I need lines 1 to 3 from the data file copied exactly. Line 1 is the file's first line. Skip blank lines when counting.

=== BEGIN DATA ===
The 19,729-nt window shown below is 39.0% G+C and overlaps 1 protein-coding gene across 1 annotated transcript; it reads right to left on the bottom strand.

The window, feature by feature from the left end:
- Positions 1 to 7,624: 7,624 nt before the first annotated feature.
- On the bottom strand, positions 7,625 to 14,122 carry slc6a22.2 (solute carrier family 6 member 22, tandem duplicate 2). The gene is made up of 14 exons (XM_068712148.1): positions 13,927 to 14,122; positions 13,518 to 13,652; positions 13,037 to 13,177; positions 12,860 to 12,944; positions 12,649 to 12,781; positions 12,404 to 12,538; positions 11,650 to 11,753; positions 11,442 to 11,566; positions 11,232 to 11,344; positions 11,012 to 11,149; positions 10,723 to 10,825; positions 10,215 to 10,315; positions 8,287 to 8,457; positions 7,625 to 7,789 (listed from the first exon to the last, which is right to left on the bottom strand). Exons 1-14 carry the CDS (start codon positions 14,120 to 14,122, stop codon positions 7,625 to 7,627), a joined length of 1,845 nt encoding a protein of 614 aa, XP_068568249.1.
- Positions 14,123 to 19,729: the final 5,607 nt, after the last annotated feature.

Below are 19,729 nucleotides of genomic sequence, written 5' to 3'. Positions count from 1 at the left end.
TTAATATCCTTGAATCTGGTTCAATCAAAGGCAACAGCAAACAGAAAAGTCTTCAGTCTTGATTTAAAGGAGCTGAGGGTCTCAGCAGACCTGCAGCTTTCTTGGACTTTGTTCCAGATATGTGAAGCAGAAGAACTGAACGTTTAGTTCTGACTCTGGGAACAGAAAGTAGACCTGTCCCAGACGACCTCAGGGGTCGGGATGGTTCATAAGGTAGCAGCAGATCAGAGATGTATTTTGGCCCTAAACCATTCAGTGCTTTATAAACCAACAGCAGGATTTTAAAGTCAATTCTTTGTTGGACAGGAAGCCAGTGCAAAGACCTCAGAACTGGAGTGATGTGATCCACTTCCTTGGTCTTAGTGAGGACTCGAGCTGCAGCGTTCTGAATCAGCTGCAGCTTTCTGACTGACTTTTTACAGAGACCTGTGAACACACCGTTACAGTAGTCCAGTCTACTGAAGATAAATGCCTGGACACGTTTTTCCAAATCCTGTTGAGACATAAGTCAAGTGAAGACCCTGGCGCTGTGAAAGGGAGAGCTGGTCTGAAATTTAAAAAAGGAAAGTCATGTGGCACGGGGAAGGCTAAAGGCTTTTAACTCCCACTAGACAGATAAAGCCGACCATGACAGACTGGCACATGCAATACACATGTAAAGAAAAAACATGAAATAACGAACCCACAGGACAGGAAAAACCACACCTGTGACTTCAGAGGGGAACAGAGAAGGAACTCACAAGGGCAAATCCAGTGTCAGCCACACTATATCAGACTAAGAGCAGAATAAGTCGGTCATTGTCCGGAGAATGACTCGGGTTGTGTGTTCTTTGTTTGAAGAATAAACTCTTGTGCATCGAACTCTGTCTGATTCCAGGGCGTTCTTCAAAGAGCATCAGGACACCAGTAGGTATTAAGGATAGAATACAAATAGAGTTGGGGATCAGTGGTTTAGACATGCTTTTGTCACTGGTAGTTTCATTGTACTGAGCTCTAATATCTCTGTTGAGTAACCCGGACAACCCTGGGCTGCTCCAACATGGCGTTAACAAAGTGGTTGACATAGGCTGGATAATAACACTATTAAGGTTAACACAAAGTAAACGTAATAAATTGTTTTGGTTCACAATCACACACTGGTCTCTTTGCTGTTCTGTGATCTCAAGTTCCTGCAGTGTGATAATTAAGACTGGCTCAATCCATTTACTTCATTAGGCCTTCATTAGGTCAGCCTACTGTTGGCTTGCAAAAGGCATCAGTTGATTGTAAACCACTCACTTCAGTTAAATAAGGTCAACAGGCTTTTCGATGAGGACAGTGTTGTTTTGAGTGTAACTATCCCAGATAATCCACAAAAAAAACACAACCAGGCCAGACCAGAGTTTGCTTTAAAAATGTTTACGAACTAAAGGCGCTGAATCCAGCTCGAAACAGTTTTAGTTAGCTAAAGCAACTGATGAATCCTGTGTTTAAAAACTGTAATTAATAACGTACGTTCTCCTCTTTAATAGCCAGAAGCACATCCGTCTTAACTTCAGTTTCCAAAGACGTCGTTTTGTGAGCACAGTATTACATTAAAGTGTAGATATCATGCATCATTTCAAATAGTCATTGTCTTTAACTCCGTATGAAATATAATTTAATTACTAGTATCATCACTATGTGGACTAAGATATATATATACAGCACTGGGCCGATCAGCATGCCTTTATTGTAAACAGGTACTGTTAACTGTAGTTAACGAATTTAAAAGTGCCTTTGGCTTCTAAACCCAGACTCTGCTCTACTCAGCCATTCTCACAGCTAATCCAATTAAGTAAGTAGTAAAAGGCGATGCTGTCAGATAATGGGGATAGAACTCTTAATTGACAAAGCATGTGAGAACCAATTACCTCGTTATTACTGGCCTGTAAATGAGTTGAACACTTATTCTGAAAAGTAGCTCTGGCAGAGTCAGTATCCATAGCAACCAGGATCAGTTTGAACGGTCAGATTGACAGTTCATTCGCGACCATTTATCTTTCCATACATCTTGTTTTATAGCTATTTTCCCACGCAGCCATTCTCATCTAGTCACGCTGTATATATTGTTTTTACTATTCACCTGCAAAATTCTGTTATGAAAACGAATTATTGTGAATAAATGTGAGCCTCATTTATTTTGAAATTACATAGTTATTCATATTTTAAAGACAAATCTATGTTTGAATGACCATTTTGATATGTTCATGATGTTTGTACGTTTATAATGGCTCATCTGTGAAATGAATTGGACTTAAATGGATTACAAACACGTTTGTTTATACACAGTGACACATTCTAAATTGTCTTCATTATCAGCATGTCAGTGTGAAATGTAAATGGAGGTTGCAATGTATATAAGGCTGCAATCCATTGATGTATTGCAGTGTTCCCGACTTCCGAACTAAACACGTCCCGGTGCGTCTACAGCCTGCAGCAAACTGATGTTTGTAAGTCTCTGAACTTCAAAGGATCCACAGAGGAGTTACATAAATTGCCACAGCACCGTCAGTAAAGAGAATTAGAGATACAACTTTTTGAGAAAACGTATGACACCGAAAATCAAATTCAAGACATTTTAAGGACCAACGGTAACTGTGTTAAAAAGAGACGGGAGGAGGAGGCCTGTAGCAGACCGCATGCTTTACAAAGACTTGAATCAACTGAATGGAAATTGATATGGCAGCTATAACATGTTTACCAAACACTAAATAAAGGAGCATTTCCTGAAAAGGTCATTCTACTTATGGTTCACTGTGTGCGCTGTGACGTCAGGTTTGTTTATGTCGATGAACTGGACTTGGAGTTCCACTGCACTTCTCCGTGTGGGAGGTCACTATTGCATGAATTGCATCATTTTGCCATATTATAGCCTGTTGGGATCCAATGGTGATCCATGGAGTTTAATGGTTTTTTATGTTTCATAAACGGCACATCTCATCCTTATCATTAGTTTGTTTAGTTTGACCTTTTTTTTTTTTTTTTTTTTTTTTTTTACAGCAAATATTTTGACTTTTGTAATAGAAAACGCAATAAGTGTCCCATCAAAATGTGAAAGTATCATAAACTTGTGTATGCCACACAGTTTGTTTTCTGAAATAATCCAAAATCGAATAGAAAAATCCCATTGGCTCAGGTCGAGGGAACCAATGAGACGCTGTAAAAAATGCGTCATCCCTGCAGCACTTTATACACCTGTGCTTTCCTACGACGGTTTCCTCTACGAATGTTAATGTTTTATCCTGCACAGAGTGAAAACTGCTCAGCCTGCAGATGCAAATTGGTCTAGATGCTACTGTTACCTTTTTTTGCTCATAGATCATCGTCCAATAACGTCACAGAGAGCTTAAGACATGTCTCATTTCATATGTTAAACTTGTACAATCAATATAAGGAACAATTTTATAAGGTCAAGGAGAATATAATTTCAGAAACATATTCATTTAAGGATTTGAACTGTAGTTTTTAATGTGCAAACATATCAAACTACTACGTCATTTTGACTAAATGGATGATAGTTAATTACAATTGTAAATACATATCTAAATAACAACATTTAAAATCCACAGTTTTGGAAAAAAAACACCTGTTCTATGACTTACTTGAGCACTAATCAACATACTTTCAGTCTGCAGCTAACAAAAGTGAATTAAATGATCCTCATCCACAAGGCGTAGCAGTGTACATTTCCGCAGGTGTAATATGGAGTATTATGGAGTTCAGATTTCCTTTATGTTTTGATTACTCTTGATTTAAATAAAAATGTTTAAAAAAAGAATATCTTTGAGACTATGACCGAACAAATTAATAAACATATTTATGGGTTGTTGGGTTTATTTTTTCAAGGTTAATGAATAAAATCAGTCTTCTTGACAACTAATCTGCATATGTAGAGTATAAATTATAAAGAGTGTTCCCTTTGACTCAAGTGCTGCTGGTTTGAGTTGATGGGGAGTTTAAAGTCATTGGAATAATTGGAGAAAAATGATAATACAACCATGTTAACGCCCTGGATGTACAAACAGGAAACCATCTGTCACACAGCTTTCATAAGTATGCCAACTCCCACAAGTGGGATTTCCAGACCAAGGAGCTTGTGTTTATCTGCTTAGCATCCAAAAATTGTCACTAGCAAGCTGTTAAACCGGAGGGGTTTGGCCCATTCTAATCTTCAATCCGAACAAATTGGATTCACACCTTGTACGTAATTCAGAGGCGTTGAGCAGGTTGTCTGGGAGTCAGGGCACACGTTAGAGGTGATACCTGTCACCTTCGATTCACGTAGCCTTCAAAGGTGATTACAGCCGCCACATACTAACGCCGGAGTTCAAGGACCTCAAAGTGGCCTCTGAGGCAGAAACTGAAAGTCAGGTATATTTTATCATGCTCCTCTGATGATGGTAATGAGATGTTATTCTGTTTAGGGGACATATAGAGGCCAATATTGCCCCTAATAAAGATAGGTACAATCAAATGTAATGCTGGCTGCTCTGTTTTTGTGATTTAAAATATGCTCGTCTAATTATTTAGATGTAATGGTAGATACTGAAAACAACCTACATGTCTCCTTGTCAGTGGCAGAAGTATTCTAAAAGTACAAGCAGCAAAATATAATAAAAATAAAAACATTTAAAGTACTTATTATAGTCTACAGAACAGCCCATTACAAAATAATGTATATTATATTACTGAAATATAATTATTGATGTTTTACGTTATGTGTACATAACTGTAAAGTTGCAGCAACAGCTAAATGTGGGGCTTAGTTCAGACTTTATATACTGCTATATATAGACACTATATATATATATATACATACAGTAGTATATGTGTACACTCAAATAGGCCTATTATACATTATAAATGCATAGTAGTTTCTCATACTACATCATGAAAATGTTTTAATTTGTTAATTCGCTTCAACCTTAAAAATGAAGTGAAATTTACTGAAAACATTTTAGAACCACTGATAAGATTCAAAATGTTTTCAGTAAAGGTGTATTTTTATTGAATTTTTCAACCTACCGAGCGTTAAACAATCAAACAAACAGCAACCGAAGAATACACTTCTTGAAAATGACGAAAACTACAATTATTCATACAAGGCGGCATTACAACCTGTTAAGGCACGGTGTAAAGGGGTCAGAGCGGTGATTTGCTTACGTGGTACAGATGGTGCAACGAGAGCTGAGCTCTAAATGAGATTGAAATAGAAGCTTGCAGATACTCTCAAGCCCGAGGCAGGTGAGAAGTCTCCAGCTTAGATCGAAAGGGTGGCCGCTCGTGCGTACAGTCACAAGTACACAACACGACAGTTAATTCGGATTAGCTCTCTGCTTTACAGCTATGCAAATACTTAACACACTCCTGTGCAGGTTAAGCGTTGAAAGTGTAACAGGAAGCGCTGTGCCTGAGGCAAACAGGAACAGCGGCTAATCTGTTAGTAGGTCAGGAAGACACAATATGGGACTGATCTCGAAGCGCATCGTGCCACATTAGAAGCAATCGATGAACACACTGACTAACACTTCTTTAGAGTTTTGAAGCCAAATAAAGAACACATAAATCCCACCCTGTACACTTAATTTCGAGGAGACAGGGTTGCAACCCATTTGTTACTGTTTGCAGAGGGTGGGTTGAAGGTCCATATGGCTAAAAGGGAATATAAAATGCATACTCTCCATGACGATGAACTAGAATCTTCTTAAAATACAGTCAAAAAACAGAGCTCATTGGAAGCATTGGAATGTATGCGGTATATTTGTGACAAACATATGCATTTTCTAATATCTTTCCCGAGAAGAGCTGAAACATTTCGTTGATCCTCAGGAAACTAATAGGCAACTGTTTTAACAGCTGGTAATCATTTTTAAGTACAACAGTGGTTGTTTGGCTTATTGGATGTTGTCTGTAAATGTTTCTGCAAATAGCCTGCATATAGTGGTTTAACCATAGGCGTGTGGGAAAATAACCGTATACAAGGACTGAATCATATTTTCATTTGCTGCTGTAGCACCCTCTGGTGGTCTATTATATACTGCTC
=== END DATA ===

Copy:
The 19,729-nt window shown below is 39.0% G+C and overlaps 1 protein-coding gene across 1 annotated transcript; it reads right to left on the bottom strand.

The window, feature by feature from the left end:
- Positions 1 to 7,624: 7,624 nt before the first annotated feature.